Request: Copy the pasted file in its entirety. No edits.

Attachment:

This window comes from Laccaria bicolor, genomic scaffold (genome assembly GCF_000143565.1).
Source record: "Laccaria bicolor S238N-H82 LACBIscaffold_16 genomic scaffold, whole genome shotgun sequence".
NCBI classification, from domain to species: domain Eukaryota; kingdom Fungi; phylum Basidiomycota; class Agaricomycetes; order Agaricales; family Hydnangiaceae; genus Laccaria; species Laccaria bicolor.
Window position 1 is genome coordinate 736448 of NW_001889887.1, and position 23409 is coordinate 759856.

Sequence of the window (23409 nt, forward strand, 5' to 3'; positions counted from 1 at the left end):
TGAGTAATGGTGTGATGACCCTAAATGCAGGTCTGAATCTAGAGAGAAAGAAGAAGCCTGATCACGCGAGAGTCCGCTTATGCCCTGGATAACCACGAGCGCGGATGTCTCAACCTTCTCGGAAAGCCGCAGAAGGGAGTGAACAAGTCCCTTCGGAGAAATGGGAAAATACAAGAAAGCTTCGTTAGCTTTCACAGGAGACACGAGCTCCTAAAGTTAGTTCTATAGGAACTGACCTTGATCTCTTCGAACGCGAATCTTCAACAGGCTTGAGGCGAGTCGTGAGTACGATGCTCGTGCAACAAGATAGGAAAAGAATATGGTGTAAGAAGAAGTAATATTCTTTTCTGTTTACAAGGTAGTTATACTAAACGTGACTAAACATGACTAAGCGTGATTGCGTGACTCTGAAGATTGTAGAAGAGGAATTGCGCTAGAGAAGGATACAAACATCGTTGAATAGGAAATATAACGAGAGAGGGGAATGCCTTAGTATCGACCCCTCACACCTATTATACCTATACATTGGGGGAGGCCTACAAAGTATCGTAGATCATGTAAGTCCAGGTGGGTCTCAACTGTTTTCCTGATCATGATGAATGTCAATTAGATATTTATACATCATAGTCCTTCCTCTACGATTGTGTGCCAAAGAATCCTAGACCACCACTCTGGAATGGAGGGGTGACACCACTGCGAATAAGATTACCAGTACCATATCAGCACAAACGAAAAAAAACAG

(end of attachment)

This window comes from Laccaria bicolor, genomic scaffold (genome assembly GCF_000143565.1).
Source record: "Laccaria bicolor S238N-H82 LACBIscaffold_16 genomic scaffold, whole genome shotgun sequence".
NCBI classification, from domain to species: domain Eukaryota; kingdom Fungi; phylum Basidiomycota; class Agaricomycetes; order Agaricales; family Hydnangiaceae; genus Laccaria; species Laccaria bicolor.
Window position 1 is genome coordinate 736448 of NW_001889887.1, and position 23409 is coordinate 759856.

Sequence of the window (23409 nt, forward strand, 5' to 3'; positions counted from 1 at the left end):
TGAGTAATGGTGTGATGACCCTAAATGCAGGTCTGAATCTAGAGAGAAAGAAGAAGCCTGATCACGCGAGAGTCCGCTTATGCCCTGGATAACCACGAGCGCGGATGTCTCAACCTTCTCGGAAAGCCGCAGAAGGGAGTGAACAAGTCCCTTCGGAGAAATGGGAAAATACAAGAAAGCTTCGTTAGCTTTCACAGGAGACACGAGCTCCTAAAGTTAGTTCTATAGGAACTGACCTTGATCTCTTCGAACGCGAATCTTCAACAGGCTTGAGGCGAGTCGTGAGTACGATGCTCGTGCAACAAGATAGGAAAAGAATATGGTGTAAGAAGAAGTAATATTCTTTTCTGTTTACAAGGTAGTTATACTAAACGTGACTAAACATGACTAAGCGTGATTGCGTGACTCTGAAGATTGTAGAAGAGGAATTGCGCTAGAGAAGGATACAAACATCGTTGAATAGGAAATATAACGAGAGAGGGGAATGCCTTAGTATCGACCCCTCACACCTATTATACCTATACATTGGGGGAGGCCTACAAAGTATCGTAGATCATGTAAGTCCAGGTGGGTCTCAACTGTTTTCCTGATCATGATGAATGTCAATTAGATATTTATACATCATAGTCCTTCCTCTACGATTGTGTGCCAAAGAATCCTAGACCACCACTCTGGAATGGAGGGGTGACACCACTGCGAATAAGATTACCAGTACCATATCAGCACAAACGAAAAAAAACAG